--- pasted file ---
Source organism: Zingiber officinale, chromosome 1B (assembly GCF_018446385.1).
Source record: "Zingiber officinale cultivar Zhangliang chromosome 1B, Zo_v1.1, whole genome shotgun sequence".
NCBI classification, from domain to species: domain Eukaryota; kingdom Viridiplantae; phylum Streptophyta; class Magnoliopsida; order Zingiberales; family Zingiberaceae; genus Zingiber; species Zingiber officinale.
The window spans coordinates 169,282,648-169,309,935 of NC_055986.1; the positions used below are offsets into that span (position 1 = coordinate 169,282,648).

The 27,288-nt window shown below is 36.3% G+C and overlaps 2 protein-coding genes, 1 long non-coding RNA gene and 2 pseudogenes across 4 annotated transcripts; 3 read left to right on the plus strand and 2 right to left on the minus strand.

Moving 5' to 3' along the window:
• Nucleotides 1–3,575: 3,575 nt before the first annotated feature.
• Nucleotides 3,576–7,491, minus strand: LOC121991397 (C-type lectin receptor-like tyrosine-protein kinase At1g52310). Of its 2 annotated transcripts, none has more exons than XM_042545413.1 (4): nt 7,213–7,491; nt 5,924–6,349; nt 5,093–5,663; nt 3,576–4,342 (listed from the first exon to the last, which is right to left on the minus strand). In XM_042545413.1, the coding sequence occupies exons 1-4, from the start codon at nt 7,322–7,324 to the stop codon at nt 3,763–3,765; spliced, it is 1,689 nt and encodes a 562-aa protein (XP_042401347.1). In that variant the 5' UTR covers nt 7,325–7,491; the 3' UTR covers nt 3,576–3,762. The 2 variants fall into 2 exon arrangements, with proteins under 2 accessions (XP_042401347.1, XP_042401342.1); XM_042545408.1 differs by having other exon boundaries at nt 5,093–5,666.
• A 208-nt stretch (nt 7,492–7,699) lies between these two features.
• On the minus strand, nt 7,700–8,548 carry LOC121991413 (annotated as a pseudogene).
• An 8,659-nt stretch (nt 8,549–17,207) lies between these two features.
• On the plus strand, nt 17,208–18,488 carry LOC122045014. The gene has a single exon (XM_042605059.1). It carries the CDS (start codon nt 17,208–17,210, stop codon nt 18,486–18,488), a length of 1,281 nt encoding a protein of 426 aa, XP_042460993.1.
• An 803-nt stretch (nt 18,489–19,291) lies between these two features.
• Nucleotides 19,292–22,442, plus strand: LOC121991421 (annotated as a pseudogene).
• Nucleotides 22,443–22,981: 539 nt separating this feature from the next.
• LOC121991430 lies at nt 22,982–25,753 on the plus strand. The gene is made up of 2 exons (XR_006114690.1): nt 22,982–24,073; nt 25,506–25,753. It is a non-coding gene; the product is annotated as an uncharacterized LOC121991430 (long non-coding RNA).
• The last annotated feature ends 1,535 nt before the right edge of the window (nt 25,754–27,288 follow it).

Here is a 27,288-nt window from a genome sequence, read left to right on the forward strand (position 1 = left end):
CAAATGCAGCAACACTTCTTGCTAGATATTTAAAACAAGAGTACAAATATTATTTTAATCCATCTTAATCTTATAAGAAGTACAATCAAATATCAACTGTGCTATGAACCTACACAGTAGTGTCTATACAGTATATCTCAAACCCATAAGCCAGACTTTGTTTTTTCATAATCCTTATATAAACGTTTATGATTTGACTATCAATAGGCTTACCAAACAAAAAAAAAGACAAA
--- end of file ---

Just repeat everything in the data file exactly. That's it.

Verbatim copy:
Source organism: Zingiber officinale, chromosome 1B (assembly GCF_018446385.1).
Source record: "Zingiber officinale cultivar Zhangliang chromosome 1B, Zo_v1.1, whole genome shotgun sequence".
NCBI classification, from domain to species: domain Eukaryota; kingdom Viridiplantae; phylum Streptophyta; class Magnoliopsida; order Zingiberales; family Zingiberaceae; genus Zingiber; species Zingiber officinale.
The window spans coordinates 169,282,648-169,309,935 of NC_055986.1; the positions used below are offsets into that span (position 1 = coordinate 169,282,648).

The 27,288-nt window shown below is 36.3% G+C and overlaps 2 protein-coding genes, 1 long non-coding RNA gene and 2 pseudogenes across 4 annotated transcripts; 3 read left to right on the plus strand and 2 right to left on the minus strand.

Moving 5' to 3' along the window:
• Nucleotides 1–3,575: 3,575 nt before the first annotated feature.
• Nucleotides 3,576–7,491, minus strand: LOC121991397 (C-type lectin receptor-like tyrosine-protein kinase At1g52310). Of its 2 annotated transcripts, none has more exons than XM_042545413.1 (4): nt 7,213–7,491; nt 5,924–6,349; nt 5,093–5,663; nt 3,576–4,342 (listed from the first exon to the last, which is right to left on the minus strand). In XM_042545413.1, the coding sequence occupies exons 1-4, from the start codon at nt 7,322–7,324 to the stop codon at nt 3,763–3,765; spliced, it is 1,689 nt and encodes a 562-aa protein (XP_042401347.1). In that variant the 5' UTR covers nt 7,325–7,491; the 3' UTR covers nt 3,576–3,762. The 2 variants fall into 2 exon arrangements, with proteins under 2 accessions (XP_042401347.1, XP_042401342.1); XM_042545408.1 differs by having other exon boundaries at nt 5,093–5,666.
• A 208-nt stretch (nt 7,492–7,699) lies between these two features.
• On the minus strand, nt 7,700–8,548 carry LOC121991413 (annotated as a pseudogene).
• An 8,659-nt stretch (nt 8,549–17,207) lies between these two features.
• On the plus strand, nt 17,208–18,488 carry LOC122045014. The gene has a single exon (XM_042605059.1). It carries the CDS (start codon nt 17,208–17,210, stop codon nt 18,486–18,488), a length of 1,281 nt encoding a protein of 426 aa, XP_042460993.1.
• An 803-nt stretch (nt 18,489–19,291) lies between these two features.
• Nucleotides 19,292–22,442, plus strand: LOC121991421 (annotated as a pseudogene).
• Nucleotides 22,443–22,981: 539 nt separating this feature from the next.
• LOC121991430 lies at nt 22,982–25,753 on the plus strand. The gene is made up of 2 exons (XR_006114690.1): nt 22,982–24,073; nt 25,506–25,753. It is a non-coding gene; the product is annotated as an uncharacterized LOC121991430 (long non-coding RNA).
• The last annotated feature ends 1,535 nt before the right edge of the window (nt 25,754–27,288 follow it).

Here is a 27,288-nt window from a genome sequence, read left to right on the forward strand (position 1 = left end):
CAAATGCAGCAACACTTCTTGCTAGATATTTAAAACAAGAGTACAAATATTATTTTAATCCATCTTAATCTTATAAGAAGTACAATCAAATATCAACTGTGCTATGAACCTACACAGTAGTGTCTATACAGTATATCTCAAACCCATAAGCCAGACTTTGTTTTTTCATAATCCTTATATAAACGTTTATGATTTGACTATCAATAGGCTTACCAAACAAAAAAAAAGACAAA